Vascular remodelling in the embryo

Vascular remodelling is a process which begins at day 21 of human embryogenesis, when an immature heart begins contracting, pushing fluid through the early vasculature. This first passage of fluid initiates a signal cascade based on physical cues including shear stress and circumferential stress, which is necessary for the remodelling of the vascular network, arterial-venous identity, angiogenesis, and the regulation of genes through mechanotransduction. This embryonic process is necessary for the future stability of the mature vascular network.[2]

Vasculogenesis is the initial establishment of the components of the blood vessel network, or vascular tree. This is dictated by genetic factors and has no inherent function other than to lay down the preliminary outline of the circulatory system. Once fluid flow begins, biomechanical and hemodynamic inputs are applied to the system set up by vasculogenesis, and the active remodelling process can begin.

Physical cues such as pressure, velocity, flow patterns, and shear stress are known to act on the vascular network in a number of ways, including branching morphogenesis, enlargement of vessels in high-flow areas, angiogenesis, and the development of vein valves. The mechanotransduction of these physical cues to endothelial and smooth muscle cells in the vascular wall can also trigger the promotion or repression of certain genes which are responsible for vasodilation, cell alignment, and other shear stress-mitigating factors. This relationship between genetics and environment is not clearly understood, but researchers are attempting to clarify it by combining reliable genetic techniques, such as genetically-ablated model organisms and tissues, with new technologies developed to measure and track flow patterns, velocity profiles, and pressure fluctuations in vivo.[2]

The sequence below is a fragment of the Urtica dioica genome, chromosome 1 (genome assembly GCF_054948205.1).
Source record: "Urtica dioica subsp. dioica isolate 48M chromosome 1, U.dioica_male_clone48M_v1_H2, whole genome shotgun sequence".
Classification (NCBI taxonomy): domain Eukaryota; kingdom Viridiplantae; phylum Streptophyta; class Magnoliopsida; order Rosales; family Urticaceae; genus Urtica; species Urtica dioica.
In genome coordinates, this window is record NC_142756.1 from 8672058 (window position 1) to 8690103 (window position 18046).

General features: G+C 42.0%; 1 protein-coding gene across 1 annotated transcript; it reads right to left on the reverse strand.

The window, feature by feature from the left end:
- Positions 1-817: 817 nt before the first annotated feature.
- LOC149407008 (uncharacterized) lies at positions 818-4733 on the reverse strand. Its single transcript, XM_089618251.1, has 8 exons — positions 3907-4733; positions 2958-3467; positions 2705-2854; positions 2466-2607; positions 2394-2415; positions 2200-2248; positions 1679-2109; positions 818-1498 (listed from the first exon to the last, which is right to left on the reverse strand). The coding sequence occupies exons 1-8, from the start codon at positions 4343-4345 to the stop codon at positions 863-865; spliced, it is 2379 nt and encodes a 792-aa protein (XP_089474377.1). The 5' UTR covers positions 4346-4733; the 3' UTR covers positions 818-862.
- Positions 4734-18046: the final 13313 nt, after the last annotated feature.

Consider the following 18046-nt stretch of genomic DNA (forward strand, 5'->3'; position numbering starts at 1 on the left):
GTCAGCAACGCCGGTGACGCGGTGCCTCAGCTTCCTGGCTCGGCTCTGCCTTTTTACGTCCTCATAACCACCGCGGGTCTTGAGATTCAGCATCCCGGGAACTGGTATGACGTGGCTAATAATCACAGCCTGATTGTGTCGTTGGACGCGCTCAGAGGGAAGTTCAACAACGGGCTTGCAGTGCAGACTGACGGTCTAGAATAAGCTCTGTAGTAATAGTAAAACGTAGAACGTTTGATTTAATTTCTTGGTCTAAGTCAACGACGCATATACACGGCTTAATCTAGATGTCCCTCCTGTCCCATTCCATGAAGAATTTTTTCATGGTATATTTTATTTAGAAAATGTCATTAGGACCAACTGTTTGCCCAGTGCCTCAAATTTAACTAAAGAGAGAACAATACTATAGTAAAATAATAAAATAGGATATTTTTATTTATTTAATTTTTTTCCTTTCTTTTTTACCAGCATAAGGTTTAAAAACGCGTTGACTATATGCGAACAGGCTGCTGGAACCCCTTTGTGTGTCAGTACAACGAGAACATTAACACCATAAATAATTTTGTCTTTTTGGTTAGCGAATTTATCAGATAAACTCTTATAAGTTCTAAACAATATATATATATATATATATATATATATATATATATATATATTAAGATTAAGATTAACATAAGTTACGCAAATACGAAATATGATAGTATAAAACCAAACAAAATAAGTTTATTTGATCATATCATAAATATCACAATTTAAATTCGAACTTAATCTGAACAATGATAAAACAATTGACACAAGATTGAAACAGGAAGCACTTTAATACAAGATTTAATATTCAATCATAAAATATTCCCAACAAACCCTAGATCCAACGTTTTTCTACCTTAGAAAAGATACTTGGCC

Both in vivo study and modelling are necessary tools to understand this complex process. Vascular remodelling is pertinent to wound healing and proper integration of tissue grafts and organ donations. Promoting an active remodelling process in some cases could help patients recover faster and retain functional use of donated tissues. However, outside of wound healing, chronic vascular remodelling in the adult is often symptomatic of cardiovascular disease. Thus, increased understanding of this biomedical phenomenon could aid in the development of therapeutics or preventative measures to combat diseases such as atherosclerosis.

Historical view

Over 100 years ago, Thoma observed that increases in local blood flow cause widening of the vessel diameter and he even went so far as to postulate that blood flow might be responsible for the growth and development of blood vessels [3] . Subsequently, Chapman in 1918 discovered that removing a chick embryo’s heart disrupted the remodelling process, but the initial vessel patterns laid down by vasculogenesis remained undisturbed. Next, in 1926 Murray proposed that vessel diameter was proportional to the amount of shear stress at the vessel wall; that is, that vessels actively adapted to flow patterns based on physical cues from the environment, such as shear stress.